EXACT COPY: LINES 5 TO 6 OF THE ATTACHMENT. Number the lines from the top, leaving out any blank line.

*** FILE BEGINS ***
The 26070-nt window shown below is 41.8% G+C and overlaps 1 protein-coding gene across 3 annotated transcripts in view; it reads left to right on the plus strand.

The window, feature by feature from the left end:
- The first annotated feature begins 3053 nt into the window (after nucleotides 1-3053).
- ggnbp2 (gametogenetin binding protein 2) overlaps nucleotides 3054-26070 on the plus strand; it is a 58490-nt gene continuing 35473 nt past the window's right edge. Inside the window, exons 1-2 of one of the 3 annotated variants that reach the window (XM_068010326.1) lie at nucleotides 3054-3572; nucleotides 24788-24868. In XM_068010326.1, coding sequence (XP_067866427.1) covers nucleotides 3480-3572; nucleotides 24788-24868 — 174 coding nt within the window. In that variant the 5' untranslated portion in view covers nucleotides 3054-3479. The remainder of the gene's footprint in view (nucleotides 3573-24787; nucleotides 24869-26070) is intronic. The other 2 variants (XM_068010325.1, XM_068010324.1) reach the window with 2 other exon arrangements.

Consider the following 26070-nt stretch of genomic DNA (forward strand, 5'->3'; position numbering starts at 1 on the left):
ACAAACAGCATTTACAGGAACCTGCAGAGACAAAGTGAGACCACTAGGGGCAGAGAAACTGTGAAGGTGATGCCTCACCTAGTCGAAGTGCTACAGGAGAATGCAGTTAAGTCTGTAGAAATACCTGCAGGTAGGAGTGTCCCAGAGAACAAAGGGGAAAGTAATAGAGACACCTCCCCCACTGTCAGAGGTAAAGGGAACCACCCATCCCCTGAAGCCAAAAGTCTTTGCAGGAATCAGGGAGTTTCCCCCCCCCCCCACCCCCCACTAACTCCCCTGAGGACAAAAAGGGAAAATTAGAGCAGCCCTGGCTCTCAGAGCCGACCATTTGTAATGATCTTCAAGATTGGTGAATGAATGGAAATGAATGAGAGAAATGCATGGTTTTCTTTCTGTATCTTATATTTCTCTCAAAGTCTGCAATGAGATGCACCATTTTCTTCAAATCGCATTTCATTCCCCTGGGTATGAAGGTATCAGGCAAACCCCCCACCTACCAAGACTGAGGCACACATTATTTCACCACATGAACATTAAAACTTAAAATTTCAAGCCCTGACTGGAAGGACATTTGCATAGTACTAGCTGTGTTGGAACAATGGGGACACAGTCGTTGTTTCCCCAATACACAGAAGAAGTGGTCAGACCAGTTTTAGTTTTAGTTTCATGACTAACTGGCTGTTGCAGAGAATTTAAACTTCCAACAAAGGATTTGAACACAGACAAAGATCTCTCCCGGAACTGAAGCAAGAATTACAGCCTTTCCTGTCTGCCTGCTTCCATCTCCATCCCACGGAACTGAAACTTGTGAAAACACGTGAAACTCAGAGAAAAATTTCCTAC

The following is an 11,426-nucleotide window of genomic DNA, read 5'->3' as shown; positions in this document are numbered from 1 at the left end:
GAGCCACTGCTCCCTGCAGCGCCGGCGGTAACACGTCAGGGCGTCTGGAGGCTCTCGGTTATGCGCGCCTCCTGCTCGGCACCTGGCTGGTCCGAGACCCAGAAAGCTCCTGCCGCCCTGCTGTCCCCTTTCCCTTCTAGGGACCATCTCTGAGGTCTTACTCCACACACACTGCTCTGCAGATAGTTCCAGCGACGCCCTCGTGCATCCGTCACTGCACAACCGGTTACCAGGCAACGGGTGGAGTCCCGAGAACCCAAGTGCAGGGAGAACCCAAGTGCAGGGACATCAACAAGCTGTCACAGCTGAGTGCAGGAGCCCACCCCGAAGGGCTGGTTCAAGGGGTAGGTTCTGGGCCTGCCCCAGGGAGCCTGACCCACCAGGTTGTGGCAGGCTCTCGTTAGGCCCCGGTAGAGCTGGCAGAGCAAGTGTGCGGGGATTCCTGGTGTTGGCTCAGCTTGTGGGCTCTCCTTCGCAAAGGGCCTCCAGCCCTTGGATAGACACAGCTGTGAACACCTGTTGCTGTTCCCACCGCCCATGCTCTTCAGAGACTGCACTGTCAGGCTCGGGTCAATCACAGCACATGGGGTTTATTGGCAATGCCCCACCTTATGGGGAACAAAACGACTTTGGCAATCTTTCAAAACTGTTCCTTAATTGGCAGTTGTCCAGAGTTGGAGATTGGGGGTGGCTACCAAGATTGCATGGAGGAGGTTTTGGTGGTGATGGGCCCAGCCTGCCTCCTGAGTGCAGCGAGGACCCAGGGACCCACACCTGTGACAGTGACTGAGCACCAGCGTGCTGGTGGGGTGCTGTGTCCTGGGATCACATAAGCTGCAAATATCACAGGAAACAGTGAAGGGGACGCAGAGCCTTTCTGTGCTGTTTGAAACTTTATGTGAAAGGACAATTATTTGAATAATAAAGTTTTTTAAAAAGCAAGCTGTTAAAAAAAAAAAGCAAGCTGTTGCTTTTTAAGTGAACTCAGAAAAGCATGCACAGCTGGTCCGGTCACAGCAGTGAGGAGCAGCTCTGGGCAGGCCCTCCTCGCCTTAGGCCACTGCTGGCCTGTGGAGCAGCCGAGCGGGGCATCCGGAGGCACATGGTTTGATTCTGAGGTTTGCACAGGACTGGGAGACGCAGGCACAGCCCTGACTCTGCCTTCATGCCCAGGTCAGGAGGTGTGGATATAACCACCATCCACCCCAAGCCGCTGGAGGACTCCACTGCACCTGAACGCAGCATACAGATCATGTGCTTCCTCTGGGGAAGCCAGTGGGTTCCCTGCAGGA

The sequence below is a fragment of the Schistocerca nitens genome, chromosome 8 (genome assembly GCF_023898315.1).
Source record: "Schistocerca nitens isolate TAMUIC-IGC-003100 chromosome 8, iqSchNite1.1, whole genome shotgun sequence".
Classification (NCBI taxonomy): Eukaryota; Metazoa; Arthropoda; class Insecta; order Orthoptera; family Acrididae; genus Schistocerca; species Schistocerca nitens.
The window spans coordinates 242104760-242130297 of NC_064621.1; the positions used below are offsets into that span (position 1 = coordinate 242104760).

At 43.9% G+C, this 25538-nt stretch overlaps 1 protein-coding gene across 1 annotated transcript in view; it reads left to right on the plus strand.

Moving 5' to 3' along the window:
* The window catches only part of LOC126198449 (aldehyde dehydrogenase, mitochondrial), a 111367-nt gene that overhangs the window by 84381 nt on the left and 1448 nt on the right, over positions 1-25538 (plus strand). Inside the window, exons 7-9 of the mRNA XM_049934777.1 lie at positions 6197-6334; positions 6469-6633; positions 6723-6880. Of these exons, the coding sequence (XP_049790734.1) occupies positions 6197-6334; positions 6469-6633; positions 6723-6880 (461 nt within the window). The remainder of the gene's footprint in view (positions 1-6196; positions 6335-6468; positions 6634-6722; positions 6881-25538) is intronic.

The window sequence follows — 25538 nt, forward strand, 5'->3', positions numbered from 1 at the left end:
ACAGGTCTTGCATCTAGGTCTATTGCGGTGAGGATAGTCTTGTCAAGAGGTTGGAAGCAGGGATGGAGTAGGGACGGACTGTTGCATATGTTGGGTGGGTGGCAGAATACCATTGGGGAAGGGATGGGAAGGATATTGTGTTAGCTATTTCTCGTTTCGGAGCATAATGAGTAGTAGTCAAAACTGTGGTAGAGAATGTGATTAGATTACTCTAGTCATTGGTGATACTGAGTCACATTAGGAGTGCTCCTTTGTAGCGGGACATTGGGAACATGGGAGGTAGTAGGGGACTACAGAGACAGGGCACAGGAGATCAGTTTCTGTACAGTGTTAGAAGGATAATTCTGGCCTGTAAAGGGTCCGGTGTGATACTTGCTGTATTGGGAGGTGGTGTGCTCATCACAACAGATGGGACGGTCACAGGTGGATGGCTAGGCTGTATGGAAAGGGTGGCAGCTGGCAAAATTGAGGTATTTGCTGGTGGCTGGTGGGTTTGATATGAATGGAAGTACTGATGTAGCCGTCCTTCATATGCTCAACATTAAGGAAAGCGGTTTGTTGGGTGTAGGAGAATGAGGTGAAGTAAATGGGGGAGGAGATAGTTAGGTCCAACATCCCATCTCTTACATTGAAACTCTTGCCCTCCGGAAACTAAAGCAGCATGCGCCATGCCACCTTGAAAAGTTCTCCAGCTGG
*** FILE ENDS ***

Consider the following 26070-nt stretch of genomic DNA (forward strand, 5'->3'; position numbering starts at 1 on the left):
ACAAACAGCATTTACAGGAACCTGCAGAGACAAAGTGAGACCACTAGGGGCAGAGAAACTGTGAAGGTGATGCCTCACCTAGTCGAAGTGCTACAGGAGAATGCAGTTAAGTCTGTAGAAATACCTGCAGGTAGGAGTGTCCCAGAGAACAAAGGGGAAAGTAATAGAGACACCTCCCCCACTGTCAGAGGTAAAGGGAACCACCCATCCCCTGAAGCCAAAAGTCTTTGCAGGAATCAGGGAGTTTCCCCCCCCCCCCACCCCCCACTAACTCCCCTGAGGACAAAAAGGGAAAATTAGAGCAGCCCTGGCTCTCAGAGCCGACCATTTGTAATGATCTTCAAGATTGGTGAATGAATGGAAATGAATGAGAGAAATGCATGGTTTTCTTTCTGTATCTTATATTTCTCTCAAAGTCTGCAATGAGATGCACCATTTTCTTCAAATCGCATTTCATTCCCCTGGGTATGAAGGTATCAGGCAAACCCCCCACCTACCAAGACTGAGGCACACATTATTTCACCACATGAACATTAAAACTTAAAATTTCAAGCCCTGACTGGAAGGACATTTGCATAGTACTAGCTGTGTTGGAACAATGGGGACACAGTCGTTGTTTCCCCAATACACAGAAGAAGTGGTCAGACCAGTTTTAGTTTTAGTTTCATGACTAACTGGCTGTTGCAGAGAATTTAAACTTCCAACAAAGGATTTGAACACAGACAAAGATCTCTCCCGGAACTGAAGCAAGAATTACAGCCTTTCCTGTCTGCCTGCTTCCATCTCCATCCCACGGAACTGAAACTTGTGAAAACACGTGAAACTCAGAGAAAAATTTCCTAC